that’s characterised by an improved mood when exposed to pleasurable or positive events, called mood reactivity. And this is in contrast to other subtypes like melancholic depression, even during what used to be pleasurable events. Also, atypical depression often includes symptoms
like weight gain or increased appetite, oversleeping, heavy-feeling limbs, also known as leaden paralysis, and rejection sensitivity, essentially, feeling anxiety at the slightest evidence of rejection. Finally, dysthymia, now known as persistent depressive disorder, is sometimes used to describe milder symptoms of depression that happen over longer periods of time, specifically, two or more years with two or more of the following symptoms: a change in appetite, a change in sleep, fatigue or low energy, reduced self-esteem, decreased concentration or difficulty making decisions, and feelings of hopelessness or pessimism. Knowing that so many factors are probably involved in depression, it can be a challenge to treat, although, with the right treatment, 70-80% of patients with clinical depression can significantly reduce their symptoms. Treatment can come in many forms, and are most commonly grouped into one of two major categories: one, non-pharmacologic approaches, in other words, things other than medications, and two, pharmacologic approaches, either a single medication or combinations of medications. Starting with a non-medication approach, a number of studies have shown the benefits of physical activity in helping with depression. There are various reasons why it’s thought to work, ranging from the release of neurotransmitters, endorphins, and endocannabinoids, to raising the body temperature and relaxing tense muscles. Regardless of the exact mechanisms, data suggests that exercising for 20 minutes, three times a week can help alleviate depression symptoms. There’s also a lot of research exploring the relationship between diet and depression, and although there are no “silver bullet” foods, many experts suggest healthy eating
habits, like more fruits and veggies. Beyond physical activity and healthy eating, which is more helpful for a number of reasons, another major non-pharmacologic approach is psychotherapy, or “talk therapy”, which is definitely preferred for young patients and for those with milder symptoms. There are a few popular approaches including cognitive behavioural therapy and interpersonal therapy, and the most important thing here is that these approaches depend heavily on the relationship between the patient and the therapist, as well as the clinical skills of the therapist. If patients have more severe depression, or mild depression for a long period of time, then antidepressant medication might be prescribed along with the therapy. The most commonly prescribed medications are selective serotonin re-uptake inhibitors, or SSRIs. In the synaptic cleft, after neurotransmitters get released, those neurotransmitters are normally reabsorbed. SSRIs block the reabsorption, or inhibit the reuptake, of serotonin, which means that there’s going to be more serotonin in the synaptic cleft. Other classes of antidepressants that are less commonly prescribed are monoamine oxidase inhibitors, or MAOIs, and tricyclics. As a final, last-line treatment for severe depression, ECT might be performed, under written consent. ECT stands for electroconvulsive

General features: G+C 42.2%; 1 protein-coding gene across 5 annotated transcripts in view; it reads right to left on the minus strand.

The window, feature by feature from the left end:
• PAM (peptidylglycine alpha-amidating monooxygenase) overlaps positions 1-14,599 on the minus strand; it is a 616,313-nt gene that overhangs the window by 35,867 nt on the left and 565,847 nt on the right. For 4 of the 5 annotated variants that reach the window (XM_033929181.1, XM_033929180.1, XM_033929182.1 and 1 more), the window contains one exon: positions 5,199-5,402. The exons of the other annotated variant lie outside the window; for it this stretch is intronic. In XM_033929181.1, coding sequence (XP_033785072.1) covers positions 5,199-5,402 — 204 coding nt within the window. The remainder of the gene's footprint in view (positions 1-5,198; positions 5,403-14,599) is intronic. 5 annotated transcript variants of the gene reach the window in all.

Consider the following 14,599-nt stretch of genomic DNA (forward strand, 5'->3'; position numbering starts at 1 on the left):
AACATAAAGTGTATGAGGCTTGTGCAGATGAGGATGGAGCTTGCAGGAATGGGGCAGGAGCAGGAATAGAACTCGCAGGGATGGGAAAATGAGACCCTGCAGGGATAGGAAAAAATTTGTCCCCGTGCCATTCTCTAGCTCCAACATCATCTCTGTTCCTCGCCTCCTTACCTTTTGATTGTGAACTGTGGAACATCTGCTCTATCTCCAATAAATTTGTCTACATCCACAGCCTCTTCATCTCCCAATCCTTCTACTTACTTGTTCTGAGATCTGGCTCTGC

therapy, and is when a small and controlled amount of electric current is passed through the brain while patients are under general anaesthesia, and this induces a brief seizure. Although ECT’s been used for decades, and actually does seem to be effective for about 50% of patients, the reason why electrically-induced seizures seem to improve symptoms is not well understood. Alright, clinical depression is tough right? Both for those experiencing it and for those trying to help treat it. Unlike many other illnesses, depression carries with it a lot of social stigma and can lead to moral judgements that can make a person with depression feel even worse. Love and support from friends and family helps tremendously, and having a strong social support network has been proven to lead to better outcomes. Thanks for watching! You can help support us by donating on Patreon, or subscribing to our channel, or telling your friends about us on social media.

100 Replies to “Clinical depression – major, post-partum, atypical, melancholic, persistent”

  1. You are mentally paralyzed and it’s just extremely hard to do any basic tasks. This affects you for a very long period of time. It’s NOT a short temporary phase you go through. This is a serious illness.

  2. All I wanna say is don't be toxic and just get a partner to "make you feel better" it hurts both of you most of the time. Some don't stop to understand your problems. Others will use your problems against you. I dont know where I was going with this.

  3. I'm 13 and have tried to commit suicide TWICE, i've told my mum but she said she doesn't remember me telling her that… ;-;

  4. oh my gosh! i had never heard of leaden paralysis before….finally an answer to why my legs feel heavy at times!!!! i was thinking it was because i was out of shape or something…so happy to realize this is actually a thing! thank you!

  5. Most of my family has/had depression and I really don't want them to worry about me or feel bad, that's why I don't tell them about it. Also, I often feel like getting help wouldn't change anything or that I'm hopeless so I feel even more discouraged

  6. I think the reason why people feel depression and axienty because they overthink about the future and past but do not focus on the present

  7. This really helped me understand depression. I have depression, my reason is that I have trust issues. Meaning, when people complement me, it doesn't matter to me. It's like I don't even hear it, instead, I tell myself that people are just telling me I'm good at something because they feel bad for me, or just to mock me. My brain or well myself, tells me that I'm useless or that I'm really just here for nothing. And I have 9/9 of the symptoms.. I just tell random people my thought's over the internet because nobody knows who I really am in real life. .-.